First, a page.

Oral iron supplementation for preventing or treating anaemia among children in malaria-endemic areas

  • Review
  • Intervention




Iron-deficiency anaemia is common during childhood. Iron supplementation has been claimed to increase the risk of malaria.


To assess the effect of iron on malaria and deaths.

Search strategy

We searched The Cochrane Library (2009, issue 1); MEDLINE; EMBASE; LILACS and metaRegister of Controlled Trials, all up to March 2009. We scanned references of included trials.

Selection criteria

Individually and cluster-randomized controlled trials conducted in hypoendemic to holoendemic malaria regions and including children < 18 years. We included trials comparing orally administered iron with or without folic acid vs. placebo or no treatment. Iron fortification was excluded. Antimalarials and/or antiparasitics could be administered to either group. Additional micronutrients could only be administered equally to both groups.

Data collection and analysis

The primary outcomes were malaria-related events and deaths. Secondary outcomes included haemoglobin, anaemia, other infections, growth, hospitalizations, and clinic visits. We assessed risk of bias using domain-based evaluation. Two authors independently selected studies and extracted data. We contacted authors for missing data. We assessed heterogeneity. We performed fixed-effect meta-analysis and presented random-effects results when heterogeneity was present. We present pooled risk ratios (RR) with 95% confidence intervals (CIs). We used adjusted analyses for cluster-randomized trials.

Main results

Sixty-eight trials (42,981 children) fulfilled the inclusion criteria. Iron supplementation did not increase the risk of clinical malaria (RR 1.00, 95% CI 0.88 to 1.13; 22,724 children, 14 trials, random-effects model). The risk was similar among children who were non-anaemic at baseline (RR 0.96, 95% CI 0.85 to 1.09). An increased risk of malaria with iron was observed in trials that did not provide malaria surveillance and treatment. The risk of malaria parasitaemia was higher with iron (RR 1.13, 95% CI 1.01 to 1.26), but there was no difference in adequately concealed trials. Iron + antimalarial was protective for malaria (four trials). Iron did not increase the risk of parasitological failure when given during malaria (three trials). There was no increased risk of death across all trials comparing iron versus placebo (RR 1.11, 95% CI 0.91 to 1.36; 21,272 children, 12 trials). Iron supplementation increased haemoglobin, with significant heterogeneity, and malaria endemicity did not affect this effect. Growth and other infections were mostly not affected by iron supplementation.

Authors' conclusions

Iron does not increase the risk of clinical malaria or death, when regular malaria surveillance and treatment services are provided. There is no need to screen for anaemia prior to iron supplementation.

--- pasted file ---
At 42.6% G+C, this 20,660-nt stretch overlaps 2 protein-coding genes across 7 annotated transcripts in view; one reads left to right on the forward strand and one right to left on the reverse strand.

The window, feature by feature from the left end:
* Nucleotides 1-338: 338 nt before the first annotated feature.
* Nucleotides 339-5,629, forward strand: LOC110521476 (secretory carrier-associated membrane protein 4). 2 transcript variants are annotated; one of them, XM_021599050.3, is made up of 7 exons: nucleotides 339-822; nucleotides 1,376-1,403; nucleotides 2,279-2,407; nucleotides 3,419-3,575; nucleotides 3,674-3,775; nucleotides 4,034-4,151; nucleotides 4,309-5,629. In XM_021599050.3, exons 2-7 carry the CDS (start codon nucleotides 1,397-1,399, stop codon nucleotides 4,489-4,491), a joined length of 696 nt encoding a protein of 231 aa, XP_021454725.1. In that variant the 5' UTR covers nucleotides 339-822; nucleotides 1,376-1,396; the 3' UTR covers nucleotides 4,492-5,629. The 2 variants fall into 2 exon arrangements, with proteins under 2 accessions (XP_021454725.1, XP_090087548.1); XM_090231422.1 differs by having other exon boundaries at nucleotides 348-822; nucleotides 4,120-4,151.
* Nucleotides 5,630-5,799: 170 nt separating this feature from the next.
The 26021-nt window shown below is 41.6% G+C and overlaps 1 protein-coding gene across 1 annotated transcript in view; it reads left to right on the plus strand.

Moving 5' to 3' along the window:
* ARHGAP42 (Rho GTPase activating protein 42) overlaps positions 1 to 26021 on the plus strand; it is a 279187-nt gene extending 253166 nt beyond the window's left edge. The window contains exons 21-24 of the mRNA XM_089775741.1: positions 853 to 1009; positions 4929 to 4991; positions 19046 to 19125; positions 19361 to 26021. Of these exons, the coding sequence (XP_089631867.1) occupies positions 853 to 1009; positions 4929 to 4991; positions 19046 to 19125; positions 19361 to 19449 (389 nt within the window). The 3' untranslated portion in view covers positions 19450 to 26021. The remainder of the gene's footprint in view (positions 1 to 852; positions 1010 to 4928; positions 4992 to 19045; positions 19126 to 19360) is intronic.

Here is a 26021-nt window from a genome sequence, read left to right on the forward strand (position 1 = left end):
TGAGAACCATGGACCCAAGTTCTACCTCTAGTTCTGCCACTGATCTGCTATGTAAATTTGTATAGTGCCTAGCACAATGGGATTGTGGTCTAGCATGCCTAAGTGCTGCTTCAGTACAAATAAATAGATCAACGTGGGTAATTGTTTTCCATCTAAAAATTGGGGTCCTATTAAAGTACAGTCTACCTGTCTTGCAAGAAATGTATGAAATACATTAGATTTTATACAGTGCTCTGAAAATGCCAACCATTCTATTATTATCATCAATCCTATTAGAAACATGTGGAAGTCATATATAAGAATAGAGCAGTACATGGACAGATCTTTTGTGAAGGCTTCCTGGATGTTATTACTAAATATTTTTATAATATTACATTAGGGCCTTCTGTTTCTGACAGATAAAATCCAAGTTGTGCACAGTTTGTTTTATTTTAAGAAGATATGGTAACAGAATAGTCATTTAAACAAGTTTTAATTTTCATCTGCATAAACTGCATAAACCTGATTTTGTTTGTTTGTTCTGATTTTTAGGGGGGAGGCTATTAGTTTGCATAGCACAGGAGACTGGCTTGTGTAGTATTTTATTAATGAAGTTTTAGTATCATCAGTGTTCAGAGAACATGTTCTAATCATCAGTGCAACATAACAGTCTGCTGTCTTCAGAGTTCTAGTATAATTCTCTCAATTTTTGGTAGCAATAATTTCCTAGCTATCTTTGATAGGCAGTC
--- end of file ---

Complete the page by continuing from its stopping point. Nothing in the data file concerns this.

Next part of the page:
Plain language summary

Iron supplements for children living in malaria-endemic countries

Children commonly develop anaemia (low haemoglobin) after birth. Anaemia is associated with several ill-effects, including hindering motor development and learning skills, and it may have an adverse effect on immunity. Babies and children are therefore commonly given iron supplements to prevent or treat anaemia. In countries where malaria is prevalent, it has been suggested that iron supplementation increases the risk of malaria and deaths. The high dose of iron which is given as medicine may result in free iron circulating in the blood and available to the malaria parasite, which promotes its growth. We therefore aimed to assess the effects of iron administered to children living in countries where malaria is prevalent. We included only randomized controlled trials that compared iron given orally as a medicinal product (and not as food or drink fortification) with placebo or no treatment.

Iron did not increase the risk of malaria disease, indicated by fever and presence of parasites in the blood. The presence of parasites in the blood was slightly higher with iron overall, but not in trials with adequate randomization methods. There was no increased risk of death among iron-treated children. Although more than 70 trials were identified for this review, malaria-related outcomes and deaths were reported in only 16 and 11 trials, respectively. Iron supplementation increased haemoglobin by about 1 g/dL in areas where malaria is highly prevalent. At the end of follow up, which varied between two weeks and six months after the end of iron supplementation, the gain was smaller but still present at 0.4 g/dL. Iron did not increase the risk of respiratory infections, but episodes of diarrhoea were more frequent with iron when it was administered with zinc. Children given iron visited medical clinics less than children given placebo, but the rate of hospitalization was similar. Weight and height at the end of treatment were similar. Iron did not adversely affect rates of cure when given together with antimalarial treatment in three trials that examined this issue.

Our conclusions are that iron supplementation does not adversely affect children living in malaria-endemic areas. The evidence shown in our review is limited by the lack of trials examining the relevant outcomes and the limited information allowing us to analyse factors that can affect our results, such as the children's baseline level of haemoglobin. Based on our review, routine iron supplementation should not be withheld from children living in countries where malaria is prevalent.